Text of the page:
[bit.ly/2K5WMIA] I have now created a new website to use for the “final” version of a course on “Real Statistics: An Islamic Approach.” I have been working on this course for more than ten years. The journey started when, inspired by Tableegh, I started thinking about how to turn all of my life into worship, as required by the Quran (51:56) “*And ***I** did not create the jinn and mankind except to worship **Me**.” As a professor, a large part of my life consisted of teaching. At the time, I also believed in the myth of “secular knowledge” — statistics is just objective facts about numbers, and as such, it would be same subject whether approached from Islamic perspective or from Western. The laws of gravity are the same in the East and the West. As I progressed in the journey, I learned that this was not so — the subject matter itself changed, when approached from an Islamic angle. However, this was not clear to me at the start.

But it was clear that an Islamic approach did make a difference. An act of worship must be done with the intention to serve Allah. If I teach statistics in order to earn money to feed my family, this may be permissible, but it is a secondary level, a worship after other worships. Furthermore, for people who are sufficiently well off, this may not be permissible. Furthermore, there are some restrictions on buying and selling education. It seemed better to target for a higher intention, where these doubts would not arise. I made the intention to provide USEFUL knowledge to my students, and also to ask my students to USE this knowledge to provide SERVICE to the Creation of Allah, for the sake of the LOVE of Allah. This involves two changes from the standard approach to teaching, one for the student and one for the teacher:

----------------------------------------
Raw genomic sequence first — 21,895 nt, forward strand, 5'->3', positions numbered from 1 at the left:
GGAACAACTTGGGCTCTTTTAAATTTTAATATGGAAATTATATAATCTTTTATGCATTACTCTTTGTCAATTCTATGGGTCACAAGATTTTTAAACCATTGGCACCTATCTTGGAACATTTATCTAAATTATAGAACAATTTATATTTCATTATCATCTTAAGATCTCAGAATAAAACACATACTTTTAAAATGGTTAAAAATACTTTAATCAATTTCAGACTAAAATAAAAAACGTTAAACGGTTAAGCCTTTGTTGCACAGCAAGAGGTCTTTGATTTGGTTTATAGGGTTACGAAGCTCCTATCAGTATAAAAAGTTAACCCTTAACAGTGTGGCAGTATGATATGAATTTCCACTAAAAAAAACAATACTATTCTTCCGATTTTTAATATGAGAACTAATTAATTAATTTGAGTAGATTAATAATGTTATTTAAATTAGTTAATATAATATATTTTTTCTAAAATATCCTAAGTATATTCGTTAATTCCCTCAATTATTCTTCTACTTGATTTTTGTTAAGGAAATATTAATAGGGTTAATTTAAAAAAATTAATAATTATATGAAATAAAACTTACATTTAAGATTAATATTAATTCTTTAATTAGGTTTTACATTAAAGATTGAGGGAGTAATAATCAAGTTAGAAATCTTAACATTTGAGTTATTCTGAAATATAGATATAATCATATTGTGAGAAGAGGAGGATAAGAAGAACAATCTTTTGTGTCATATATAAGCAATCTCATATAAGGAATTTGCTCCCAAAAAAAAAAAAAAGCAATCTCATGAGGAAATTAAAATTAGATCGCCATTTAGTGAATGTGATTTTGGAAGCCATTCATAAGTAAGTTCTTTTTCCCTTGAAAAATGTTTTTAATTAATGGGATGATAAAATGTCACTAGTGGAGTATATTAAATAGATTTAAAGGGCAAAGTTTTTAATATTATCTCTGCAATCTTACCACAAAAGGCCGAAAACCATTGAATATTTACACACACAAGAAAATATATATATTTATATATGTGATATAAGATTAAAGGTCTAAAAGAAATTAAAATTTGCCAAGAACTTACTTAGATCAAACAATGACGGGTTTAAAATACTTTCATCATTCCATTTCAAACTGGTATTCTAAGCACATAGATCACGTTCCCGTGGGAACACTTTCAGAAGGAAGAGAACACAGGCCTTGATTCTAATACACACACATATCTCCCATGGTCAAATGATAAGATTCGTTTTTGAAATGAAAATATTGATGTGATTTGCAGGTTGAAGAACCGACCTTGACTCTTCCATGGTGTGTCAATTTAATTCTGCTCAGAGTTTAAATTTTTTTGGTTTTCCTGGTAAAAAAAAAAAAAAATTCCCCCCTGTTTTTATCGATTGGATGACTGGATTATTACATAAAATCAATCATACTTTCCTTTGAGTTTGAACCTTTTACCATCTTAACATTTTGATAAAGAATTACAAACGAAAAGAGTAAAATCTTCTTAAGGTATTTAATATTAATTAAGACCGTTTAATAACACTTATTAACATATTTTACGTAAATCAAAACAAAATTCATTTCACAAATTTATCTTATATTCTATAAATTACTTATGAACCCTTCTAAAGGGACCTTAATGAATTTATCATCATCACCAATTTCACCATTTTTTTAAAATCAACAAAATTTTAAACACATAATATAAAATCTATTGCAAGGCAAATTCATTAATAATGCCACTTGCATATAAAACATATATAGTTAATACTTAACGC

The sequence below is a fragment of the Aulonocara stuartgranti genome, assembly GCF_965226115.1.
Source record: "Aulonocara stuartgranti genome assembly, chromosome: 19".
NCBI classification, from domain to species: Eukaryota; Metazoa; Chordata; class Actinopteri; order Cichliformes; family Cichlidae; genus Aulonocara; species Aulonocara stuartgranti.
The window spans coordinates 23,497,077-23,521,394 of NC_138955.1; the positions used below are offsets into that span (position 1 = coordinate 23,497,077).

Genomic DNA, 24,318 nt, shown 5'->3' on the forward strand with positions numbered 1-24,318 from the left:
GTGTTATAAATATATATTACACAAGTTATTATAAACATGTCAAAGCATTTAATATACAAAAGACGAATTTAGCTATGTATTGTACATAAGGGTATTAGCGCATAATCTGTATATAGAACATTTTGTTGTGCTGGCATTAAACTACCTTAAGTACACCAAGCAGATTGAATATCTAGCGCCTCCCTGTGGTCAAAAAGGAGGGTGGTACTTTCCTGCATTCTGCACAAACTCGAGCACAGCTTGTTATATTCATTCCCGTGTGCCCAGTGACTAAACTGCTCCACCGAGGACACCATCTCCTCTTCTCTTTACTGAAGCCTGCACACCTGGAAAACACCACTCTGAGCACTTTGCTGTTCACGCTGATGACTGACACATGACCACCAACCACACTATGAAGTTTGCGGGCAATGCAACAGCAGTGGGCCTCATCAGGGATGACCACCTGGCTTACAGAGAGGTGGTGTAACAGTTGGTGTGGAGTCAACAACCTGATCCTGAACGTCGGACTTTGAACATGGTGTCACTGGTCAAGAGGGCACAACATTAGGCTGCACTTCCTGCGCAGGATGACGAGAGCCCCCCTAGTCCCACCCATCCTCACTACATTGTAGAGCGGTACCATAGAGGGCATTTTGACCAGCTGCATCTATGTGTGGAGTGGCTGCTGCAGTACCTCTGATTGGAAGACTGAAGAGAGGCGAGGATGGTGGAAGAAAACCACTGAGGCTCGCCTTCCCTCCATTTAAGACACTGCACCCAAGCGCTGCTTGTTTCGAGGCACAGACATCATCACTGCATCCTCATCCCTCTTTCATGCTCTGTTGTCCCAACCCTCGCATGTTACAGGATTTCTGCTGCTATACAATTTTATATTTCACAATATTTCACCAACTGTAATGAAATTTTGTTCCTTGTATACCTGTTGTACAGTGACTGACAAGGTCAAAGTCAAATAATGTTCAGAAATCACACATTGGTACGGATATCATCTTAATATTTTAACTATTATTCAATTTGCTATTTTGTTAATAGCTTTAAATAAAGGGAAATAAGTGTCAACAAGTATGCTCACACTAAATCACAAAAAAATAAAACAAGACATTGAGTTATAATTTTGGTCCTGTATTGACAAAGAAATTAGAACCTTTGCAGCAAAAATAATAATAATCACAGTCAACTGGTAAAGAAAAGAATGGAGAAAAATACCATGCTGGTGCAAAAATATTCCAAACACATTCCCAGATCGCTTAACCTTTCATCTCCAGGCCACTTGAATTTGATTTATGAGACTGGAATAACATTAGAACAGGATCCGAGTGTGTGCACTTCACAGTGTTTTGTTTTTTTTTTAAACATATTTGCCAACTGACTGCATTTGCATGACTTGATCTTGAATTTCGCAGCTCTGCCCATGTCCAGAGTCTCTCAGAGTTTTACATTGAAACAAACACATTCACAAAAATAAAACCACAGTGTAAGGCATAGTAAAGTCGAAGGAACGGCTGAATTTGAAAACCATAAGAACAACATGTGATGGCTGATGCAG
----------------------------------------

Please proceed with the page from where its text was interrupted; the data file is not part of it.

- As a Teacher, I am committed to providing USEFUL knowledge, instead of covering whatever is written in the textbook. I wanted to go from the theory to the application, to show how the material covered is used to solve real world problems. I found that typical textbooks were useless for this purpose. They covered concepts in a purely theoretical way. Real data was often used, but it was always for SHOW – it created an IMPRESSION that these techniques can be used on real data sets, but there was no actual problem which occurs in the real world, which could be solved by these techniques. The UNIQUE textbook that I found which did actually cover real world problems was “Statistics” by David Freedman. This books starts with a discussion of real world problems, and every technique discussed is illustrated in context of real world use of statistics. I immediately adopted this textbook for use in my teaching of statistics, as being clearly useful knowledge. Even though I had Ph.D. level training in statistics, I found this book very hard to read — even though it covers very basic concepts. The reason is that